Pride Pride is not a symbol for strength, but of arrogance. It does not modify you as a powerful individual, but as a weakling with feign courage. It is not something to be proud of, for it veils you with vanity and ignorance so delicately and innocently that it betrays your conscience into thinking that it is a normal feeling that has no consequence whatsoever. An example of this infamous trap is presented in the play of tragedy Antigone, written by Sophocles himself. A character by the name of Creon was a victim of pride born from his position as ruler of the city of Thebes.
It wasn’t long before he wallowed in sorrow, as pride swallowed in whole, smothering his familial views, killing his feel for care, and taking its place beside the ones he loved so. The motive by which Creon committed was a lethal mistake. His law of a deadly penalty crushed his son’s wife’s heart. That wife, Antigone, was determined to break his law to her love’s expense. She was not content with her brother’s improper burial and of his title, the “Traitor of Thebes”. Although she was aware of his treacherous actions, she was not about to stand back and watch her own blood and flesh rot to the ground, with no recognition or remembrance. I was born to join in love, not hate- that is my nature. ” (Line 590) So she was determined to become a “glorified criminal”, determined to bury her mother’s son. “I will bury him myself. And even if I die in the act, that death will be a glory. ” (Line 86). Creon believed her foolish, disloyal, yet passionate and wild. He ignored her views and spit on her face, as he responded, “Go down below and love, if love you must-love the dead! While I’m alive, no woman is going to lord it over me. ” (Lines 592-594) This proves of Creon’s pride, his blindness at the sight before him.
He will not allow Antigone dominate his authority, which is translation for ‘I will disregard my son’s useless wife because she is a woman, a weaker being under me, not because she is part of my family. ’ As the ruler of Thebes, it is understandable that Creon takes his job seriously and sets it on his priority list. However, his worst mistake was that his family came second, if not third. He valued his proud position of head of state, and would not tolerate any disloyal act, hence his law of prohibition of Polynices’s mourn.
He does not care if Polynices was, too, part of his family, merely tossed him aside because he wounded Creon’s pride. He did not care when Haemon pleaded him with his eyes and struggled to help his father notice his blunder before it was too late. “You’ve seen trees by a raging winter torrent, how many sway with the flood and salvage every twig, but not the stubborn-they’re ripped out, roots and all. Bend or break… Oh give away. Relax your anger – change! ” (Lines 797-800, 804) However, as ignorant as ever, Creon takes no notice of the large warning sign below his nose. So, men our age, we’re supposed to be lectured, are we? – schooled by a boy his age? …This boy, I do believe, is fighting on her side, the woman’s side. ” (Lines 813-815, 828-829) He does not realize the severe consequences that are about to follow his mistakes. Because of the death sentence hovering and raining down on Antigone, his wife, his hero, Haemon became intoxicated with sorrow and despair. He threatened another life loss following Antigone’s potential death, a threat dangerously tossed aside.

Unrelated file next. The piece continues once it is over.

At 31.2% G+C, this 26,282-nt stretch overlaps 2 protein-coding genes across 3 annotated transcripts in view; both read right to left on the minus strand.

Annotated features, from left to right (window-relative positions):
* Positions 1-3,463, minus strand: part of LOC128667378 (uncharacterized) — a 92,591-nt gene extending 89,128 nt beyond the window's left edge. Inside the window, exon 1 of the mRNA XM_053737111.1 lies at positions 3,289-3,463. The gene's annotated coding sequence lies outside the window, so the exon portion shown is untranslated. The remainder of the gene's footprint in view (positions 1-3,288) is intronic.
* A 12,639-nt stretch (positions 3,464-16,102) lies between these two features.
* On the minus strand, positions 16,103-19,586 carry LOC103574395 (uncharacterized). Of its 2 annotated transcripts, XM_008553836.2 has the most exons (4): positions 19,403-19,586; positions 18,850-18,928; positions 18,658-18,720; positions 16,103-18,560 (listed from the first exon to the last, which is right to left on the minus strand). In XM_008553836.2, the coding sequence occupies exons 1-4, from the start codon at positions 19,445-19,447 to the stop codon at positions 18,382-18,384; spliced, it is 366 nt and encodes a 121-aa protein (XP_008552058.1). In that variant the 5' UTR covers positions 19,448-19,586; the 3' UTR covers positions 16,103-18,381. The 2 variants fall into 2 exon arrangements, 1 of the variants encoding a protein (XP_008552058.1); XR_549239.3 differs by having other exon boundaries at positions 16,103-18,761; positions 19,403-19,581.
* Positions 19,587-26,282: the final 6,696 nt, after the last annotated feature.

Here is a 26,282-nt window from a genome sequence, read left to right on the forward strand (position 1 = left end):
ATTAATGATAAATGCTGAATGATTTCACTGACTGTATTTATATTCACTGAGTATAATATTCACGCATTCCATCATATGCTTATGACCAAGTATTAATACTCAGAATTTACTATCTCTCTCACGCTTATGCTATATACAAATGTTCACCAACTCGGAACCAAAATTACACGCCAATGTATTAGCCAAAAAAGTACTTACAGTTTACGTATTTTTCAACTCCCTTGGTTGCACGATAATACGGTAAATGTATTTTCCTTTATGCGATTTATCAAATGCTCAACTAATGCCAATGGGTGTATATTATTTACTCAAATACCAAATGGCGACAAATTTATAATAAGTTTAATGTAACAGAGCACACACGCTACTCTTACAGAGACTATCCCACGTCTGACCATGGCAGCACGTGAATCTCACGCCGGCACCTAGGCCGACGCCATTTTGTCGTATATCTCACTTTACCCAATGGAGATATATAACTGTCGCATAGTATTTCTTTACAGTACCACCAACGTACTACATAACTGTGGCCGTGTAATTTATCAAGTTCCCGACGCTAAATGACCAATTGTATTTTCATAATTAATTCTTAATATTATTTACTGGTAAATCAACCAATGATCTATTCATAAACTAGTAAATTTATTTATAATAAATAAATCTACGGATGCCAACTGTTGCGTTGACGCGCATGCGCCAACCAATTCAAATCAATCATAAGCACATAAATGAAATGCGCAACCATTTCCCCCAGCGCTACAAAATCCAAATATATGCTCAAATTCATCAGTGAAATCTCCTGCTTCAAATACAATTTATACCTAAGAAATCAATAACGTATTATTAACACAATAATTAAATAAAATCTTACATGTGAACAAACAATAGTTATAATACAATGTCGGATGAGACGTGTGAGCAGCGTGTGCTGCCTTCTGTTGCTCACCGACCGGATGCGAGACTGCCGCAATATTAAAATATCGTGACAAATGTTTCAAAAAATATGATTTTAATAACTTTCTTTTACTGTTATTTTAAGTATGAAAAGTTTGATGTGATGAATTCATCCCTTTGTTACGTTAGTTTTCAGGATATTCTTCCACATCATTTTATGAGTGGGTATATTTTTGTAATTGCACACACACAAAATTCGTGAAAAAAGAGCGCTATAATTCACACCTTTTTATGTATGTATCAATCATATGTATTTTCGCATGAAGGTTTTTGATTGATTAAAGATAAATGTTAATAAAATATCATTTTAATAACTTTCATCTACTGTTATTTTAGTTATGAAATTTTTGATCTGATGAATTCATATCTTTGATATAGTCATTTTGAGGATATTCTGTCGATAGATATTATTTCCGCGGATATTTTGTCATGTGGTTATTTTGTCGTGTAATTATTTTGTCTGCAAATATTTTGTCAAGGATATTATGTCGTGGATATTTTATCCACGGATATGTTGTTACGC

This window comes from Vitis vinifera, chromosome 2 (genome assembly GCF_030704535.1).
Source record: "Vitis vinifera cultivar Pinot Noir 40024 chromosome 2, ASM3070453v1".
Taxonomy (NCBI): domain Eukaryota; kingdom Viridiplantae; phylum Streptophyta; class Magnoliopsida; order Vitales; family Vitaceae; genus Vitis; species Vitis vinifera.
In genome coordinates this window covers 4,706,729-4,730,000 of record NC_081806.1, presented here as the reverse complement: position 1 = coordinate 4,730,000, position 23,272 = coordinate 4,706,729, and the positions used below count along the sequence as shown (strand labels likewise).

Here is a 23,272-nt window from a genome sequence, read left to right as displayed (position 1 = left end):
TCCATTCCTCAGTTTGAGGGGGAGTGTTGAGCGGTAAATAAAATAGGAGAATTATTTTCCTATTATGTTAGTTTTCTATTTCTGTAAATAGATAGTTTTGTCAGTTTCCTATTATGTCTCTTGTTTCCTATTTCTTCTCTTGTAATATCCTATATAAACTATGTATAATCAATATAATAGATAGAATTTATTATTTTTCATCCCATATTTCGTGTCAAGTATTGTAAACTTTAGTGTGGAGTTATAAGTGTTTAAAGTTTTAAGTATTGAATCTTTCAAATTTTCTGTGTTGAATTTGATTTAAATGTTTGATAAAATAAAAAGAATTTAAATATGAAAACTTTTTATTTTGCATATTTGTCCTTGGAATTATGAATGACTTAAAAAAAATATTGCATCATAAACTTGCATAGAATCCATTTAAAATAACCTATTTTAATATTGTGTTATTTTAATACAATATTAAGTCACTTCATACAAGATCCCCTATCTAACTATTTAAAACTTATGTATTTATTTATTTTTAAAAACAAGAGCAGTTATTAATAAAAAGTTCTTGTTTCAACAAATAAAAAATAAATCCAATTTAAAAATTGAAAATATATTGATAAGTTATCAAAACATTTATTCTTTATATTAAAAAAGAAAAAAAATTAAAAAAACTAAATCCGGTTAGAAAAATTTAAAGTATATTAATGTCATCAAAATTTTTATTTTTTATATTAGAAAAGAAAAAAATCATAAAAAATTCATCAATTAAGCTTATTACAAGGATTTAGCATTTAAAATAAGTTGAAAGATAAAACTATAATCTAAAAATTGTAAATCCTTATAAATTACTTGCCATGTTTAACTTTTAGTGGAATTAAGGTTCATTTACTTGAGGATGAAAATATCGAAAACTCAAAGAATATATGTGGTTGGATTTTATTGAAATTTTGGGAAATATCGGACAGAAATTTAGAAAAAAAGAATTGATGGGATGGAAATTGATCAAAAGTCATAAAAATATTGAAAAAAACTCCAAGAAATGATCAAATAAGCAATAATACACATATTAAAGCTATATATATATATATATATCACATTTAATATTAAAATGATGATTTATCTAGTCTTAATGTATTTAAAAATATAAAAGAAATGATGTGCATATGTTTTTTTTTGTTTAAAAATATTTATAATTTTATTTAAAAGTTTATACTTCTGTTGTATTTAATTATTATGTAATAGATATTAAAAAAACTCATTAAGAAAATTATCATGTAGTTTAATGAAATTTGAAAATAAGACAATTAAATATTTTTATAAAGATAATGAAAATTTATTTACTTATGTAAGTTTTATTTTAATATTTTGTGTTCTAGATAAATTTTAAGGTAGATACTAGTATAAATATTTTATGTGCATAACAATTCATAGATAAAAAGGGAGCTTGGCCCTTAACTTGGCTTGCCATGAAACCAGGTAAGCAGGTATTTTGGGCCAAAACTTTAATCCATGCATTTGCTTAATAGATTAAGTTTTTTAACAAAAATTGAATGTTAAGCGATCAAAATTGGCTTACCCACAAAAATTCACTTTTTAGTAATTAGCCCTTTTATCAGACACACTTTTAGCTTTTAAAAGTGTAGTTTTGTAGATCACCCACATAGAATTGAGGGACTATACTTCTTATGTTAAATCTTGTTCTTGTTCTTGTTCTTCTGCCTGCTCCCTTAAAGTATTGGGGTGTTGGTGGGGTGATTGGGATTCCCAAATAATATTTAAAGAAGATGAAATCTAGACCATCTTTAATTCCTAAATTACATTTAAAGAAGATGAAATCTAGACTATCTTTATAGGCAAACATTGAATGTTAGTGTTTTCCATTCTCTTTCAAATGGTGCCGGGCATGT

After Antigone was found hung in the bricked imprisonment, Haemon was driven to take his sword to his chest, a tragedy Eurydice, Creon’s wife, could not bear. Three deaths, three losses, three strikes and Creon was out. Too many warnings were blown his way, and was blessed with many opportunities to prevent the calamity that took place. “Take these things to heart, my son, I warn you… Stubbornness brands you for stupidity – pride is a crime. ” (Lines 1131, 1136-1137) Sadly, he let his brick wall made of the finest feign courage get in his way.
He let his pride take control of his life decisions. Once he tried to amend his errors, he had fallen low, and it was too late. Pride had given his loved ones to death at its doorstep, and abandoned Creon like an empty shell. Pride must not be let in control in any circumstance. It disguises itself with a foreign innocence that backstabs you once you give it an ounce of trust. Antigone is the perfect example of pride empowering a ruler, who tried to rid of the pest a second too late. Would you be a proud ruler, or the ruler of pride? You decide.